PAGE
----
Marion Jones with a new book out, talks to the Associated Press at her success and also the lows in her life.
On January 11, 2008, Marion Jones was sentenced to six months in prison for perjury, concerning her involvement in the check fraud case and her use of performance-enhancing drugs.
She was released from prison on September 5.
In her prime, Jones was one of track’s first female sports millionaires, typically earning between $70,000 and $80,000 a race, plus at least another $1 million from race bonuses and endorsement deals.
For more than a decade, Marion Jones was hailed as the “the fastest woman on the planet.” At the 2000 Olympic Games in Sydney, Australia, she became the first woman ever to win five medals at one Olympics. That same year, the Associated Press and ESPN named her Athlete of the Year. She was on the cover of Vogue and Time. She seemed to have it all—fame, fortune, talent, and international acclaim. Now she is a convicted felon.
The trouble started in 2003 when she lied to federal agents about her use of a performance-enhancing drug and her knowledge of a check fraud scam. In 2007, no longer able to live with the lies, she admitted the truth. In a sad end to what seemed like a storybook career, she was stripped of her medals, and her track-and-field records were wiped from the books.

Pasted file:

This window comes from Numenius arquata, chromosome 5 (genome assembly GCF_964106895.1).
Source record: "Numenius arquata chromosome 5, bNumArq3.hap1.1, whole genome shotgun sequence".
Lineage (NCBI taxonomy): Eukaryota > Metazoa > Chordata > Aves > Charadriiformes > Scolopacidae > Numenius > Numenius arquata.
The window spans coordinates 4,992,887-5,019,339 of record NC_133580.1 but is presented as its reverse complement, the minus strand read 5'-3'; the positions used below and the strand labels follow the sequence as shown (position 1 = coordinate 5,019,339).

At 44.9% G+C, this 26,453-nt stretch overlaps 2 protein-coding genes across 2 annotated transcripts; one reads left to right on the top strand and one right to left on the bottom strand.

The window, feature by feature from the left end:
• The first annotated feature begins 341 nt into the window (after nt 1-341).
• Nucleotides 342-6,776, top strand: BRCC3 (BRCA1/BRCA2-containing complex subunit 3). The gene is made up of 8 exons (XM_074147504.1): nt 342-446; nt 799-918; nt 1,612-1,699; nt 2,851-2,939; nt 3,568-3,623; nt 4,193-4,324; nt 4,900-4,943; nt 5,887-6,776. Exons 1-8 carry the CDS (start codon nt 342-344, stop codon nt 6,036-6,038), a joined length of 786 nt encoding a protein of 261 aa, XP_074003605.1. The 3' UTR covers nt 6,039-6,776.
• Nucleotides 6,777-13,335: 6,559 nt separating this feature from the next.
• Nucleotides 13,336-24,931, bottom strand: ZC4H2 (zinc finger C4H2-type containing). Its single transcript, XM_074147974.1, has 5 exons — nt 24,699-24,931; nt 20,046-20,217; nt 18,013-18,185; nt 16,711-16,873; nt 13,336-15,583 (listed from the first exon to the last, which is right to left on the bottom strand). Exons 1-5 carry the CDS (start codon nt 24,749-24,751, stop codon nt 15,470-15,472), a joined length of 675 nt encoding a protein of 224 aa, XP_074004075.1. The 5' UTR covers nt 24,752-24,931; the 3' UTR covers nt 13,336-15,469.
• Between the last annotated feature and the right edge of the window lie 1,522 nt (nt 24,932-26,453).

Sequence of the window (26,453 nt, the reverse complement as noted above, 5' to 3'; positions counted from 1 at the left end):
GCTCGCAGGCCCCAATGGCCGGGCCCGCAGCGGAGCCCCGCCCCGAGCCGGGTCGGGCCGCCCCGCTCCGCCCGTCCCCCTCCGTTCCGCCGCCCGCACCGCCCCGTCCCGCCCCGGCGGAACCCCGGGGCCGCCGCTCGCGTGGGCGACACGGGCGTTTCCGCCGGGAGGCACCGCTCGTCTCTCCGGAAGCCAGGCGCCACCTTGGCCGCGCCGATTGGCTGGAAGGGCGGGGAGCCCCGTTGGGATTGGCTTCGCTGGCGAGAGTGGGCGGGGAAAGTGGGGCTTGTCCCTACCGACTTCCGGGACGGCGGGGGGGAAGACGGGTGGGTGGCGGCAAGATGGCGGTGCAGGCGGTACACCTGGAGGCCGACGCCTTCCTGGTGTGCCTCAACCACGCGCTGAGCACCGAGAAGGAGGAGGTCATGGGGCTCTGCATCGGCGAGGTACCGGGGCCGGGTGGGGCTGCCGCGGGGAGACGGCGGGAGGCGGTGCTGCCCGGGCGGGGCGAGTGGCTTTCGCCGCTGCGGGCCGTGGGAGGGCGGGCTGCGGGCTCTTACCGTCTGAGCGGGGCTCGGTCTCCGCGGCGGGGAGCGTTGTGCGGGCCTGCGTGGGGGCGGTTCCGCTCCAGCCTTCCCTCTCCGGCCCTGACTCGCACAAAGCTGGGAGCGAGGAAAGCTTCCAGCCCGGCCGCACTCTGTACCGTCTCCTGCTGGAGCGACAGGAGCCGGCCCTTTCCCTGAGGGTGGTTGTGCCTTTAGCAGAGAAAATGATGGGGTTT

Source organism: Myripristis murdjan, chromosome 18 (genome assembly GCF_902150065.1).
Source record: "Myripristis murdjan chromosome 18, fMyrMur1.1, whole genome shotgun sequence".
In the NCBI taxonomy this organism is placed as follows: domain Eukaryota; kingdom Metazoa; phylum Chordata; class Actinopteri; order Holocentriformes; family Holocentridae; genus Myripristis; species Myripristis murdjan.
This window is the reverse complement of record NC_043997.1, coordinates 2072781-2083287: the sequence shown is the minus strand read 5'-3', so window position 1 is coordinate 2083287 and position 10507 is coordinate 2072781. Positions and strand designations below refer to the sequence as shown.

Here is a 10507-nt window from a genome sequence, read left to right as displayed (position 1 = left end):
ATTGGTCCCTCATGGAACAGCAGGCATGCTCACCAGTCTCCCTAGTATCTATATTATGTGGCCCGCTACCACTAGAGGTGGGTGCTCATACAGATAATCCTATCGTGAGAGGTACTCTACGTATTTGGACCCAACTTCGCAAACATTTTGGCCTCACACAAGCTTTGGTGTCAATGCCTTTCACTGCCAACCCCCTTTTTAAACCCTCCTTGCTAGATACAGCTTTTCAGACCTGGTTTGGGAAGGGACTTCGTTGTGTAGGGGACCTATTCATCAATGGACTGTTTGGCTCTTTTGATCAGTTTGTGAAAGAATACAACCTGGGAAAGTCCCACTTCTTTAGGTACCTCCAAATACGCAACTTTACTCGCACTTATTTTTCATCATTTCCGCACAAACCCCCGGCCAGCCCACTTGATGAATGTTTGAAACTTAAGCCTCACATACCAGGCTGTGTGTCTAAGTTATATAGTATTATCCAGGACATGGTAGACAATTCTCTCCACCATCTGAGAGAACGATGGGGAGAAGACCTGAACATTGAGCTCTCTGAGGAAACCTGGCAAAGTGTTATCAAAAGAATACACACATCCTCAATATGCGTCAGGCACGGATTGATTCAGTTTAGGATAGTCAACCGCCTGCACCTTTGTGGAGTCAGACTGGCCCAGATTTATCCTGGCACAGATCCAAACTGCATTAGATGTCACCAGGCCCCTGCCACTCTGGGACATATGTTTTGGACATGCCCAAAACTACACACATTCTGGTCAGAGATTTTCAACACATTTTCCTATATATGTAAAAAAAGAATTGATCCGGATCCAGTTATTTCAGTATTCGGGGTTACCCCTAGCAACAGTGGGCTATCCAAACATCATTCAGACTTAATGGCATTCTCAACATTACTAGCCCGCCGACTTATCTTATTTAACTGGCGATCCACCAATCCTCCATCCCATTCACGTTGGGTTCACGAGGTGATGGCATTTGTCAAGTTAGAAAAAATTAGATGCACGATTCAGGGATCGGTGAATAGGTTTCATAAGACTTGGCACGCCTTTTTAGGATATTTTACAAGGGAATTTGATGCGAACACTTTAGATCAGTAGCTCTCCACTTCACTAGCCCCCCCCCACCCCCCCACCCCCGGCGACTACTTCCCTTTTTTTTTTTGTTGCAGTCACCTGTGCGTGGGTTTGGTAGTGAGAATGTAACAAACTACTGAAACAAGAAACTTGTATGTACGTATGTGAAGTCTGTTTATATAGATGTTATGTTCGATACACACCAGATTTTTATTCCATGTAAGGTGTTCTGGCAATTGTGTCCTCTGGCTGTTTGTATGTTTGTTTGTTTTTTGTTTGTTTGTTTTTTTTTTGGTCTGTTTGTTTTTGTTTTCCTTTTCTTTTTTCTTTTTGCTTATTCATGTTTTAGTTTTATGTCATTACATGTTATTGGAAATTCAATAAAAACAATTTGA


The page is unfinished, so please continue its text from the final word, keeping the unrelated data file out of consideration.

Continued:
She was incarcerated at Carswell federal prison in Fort Worth, Texas—a prison known for its violence and abuse. While there, she kept herself in shape and her sanity intact by running on a dirt track and a treadmill in the prison’s improvised weight room. But her imprisonment was not the end for Marion Jones. In fact, it marked a new beginning. She is now using her story to change the lives of people the world over and inspire others who, like her, face obstacles that seem insurmountable.
On the Right Track is the candidly told story of how Marion came to grips with her lies and the consequences of her actions, and how she found meaning in all of it. What she tells her children and has now applied to her own life is that when you make a mistake, you admit it, you accept the consequences, you move on, you make the wrong a right. She teaches her children and others to take a break and pause before making impulsive and potentially harmful decisions.
At the heart of this book are real issues that we all face: learning to grow through pain; making decisions that will help us far into the future; overcoming failure and discouragement; and applying practical principles that point the way to personal and spiritual breakthrough.
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